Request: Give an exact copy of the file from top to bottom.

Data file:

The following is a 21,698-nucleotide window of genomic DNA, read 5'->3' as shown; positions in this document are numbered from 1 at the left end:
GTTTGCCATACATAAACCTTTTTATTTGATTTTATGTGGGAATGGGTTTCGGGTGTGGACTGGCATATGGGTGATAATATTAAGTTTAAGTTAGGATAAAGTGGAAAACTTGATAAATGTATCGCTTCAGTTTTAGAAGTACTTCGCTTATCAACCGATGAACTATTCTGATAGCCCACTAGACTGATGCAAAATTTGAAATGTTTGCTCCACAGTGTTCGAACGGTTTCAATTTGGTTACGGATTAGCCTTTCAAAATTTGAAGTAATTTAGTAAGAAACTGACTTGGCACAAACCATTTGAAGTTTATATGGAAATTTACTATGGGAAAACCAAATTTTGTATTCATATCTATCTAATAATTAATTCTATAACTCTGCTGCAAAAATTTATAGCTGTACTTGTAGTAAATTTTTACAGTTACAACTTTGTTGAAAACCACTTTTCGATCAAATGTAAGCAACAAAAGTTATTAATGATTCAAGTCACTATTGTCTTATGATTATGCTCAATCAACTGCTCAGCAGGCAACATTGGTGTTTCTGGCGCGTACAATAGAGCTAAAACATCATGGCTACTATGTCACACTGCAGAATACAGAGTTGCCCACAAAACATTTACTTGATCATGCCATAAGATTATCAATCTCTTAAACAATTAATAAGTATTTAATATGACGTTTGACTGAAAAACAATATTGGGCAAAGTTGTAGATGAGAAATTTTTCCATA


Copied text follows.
The following is a 21,698-nucleotide window of genomic DNA, read 5'->3' as shown; positions in this document are numbered from 1 at the left end:
GTTTGCCATACATAAACCTTTTTATTTGATTTTATGTGGGAATGGGTTTCGGGTGTGGACTGGCATATGGGTGATAATATTAAGTTTAAGTTAGGATAAAGTGGAAAACTTGATAAATGTATCGCTTCAGTTTTAGAAGTACTTCGCTTATCAACCGATGAACTATTCTGATAGCCCACTAGACTGATGCAAAATTTGAAATGTTTGCTCCACAGTGTTCGAACGGTTTCAATTTGGTTACGGATTAGCCTTTCAAAATTTGAAGTAATTTAGTAAGAAACTGACTTGGCACAAACCATTTGAAGTTTATATGGAAATTTACTATGGGAAAACCAAATTTTGTATTCATATCTATCTAATAATTAATTCTATAACTCTGCTGCAAAAATTTATAGCTGTACTTGTAGTAAATTTTTACAGTTACAACTTTGTTGAAAACCACTTTTCGATCAAATGTAAGCAACAAAAGTTATTAATGATTCAAGTCACTATTGTCTTATGATTATGCTCAATCAACTGCTCAGCAGGCAACATTGGTGTTTCTGGCGCGTACAATAGAGCTAAAACATCATGGCTACTATGTCACACTGCAGAATACAGAGTTGCCCACAAAACATTTACTTGATCATGCCATAAGATTATCAATCTCTTAAACAATTAATAAGTATTTAATATGACGTTTGACTGAAAAACAATATTGGGCAAAGTTGTAGATGAGAAATTTTTCCATA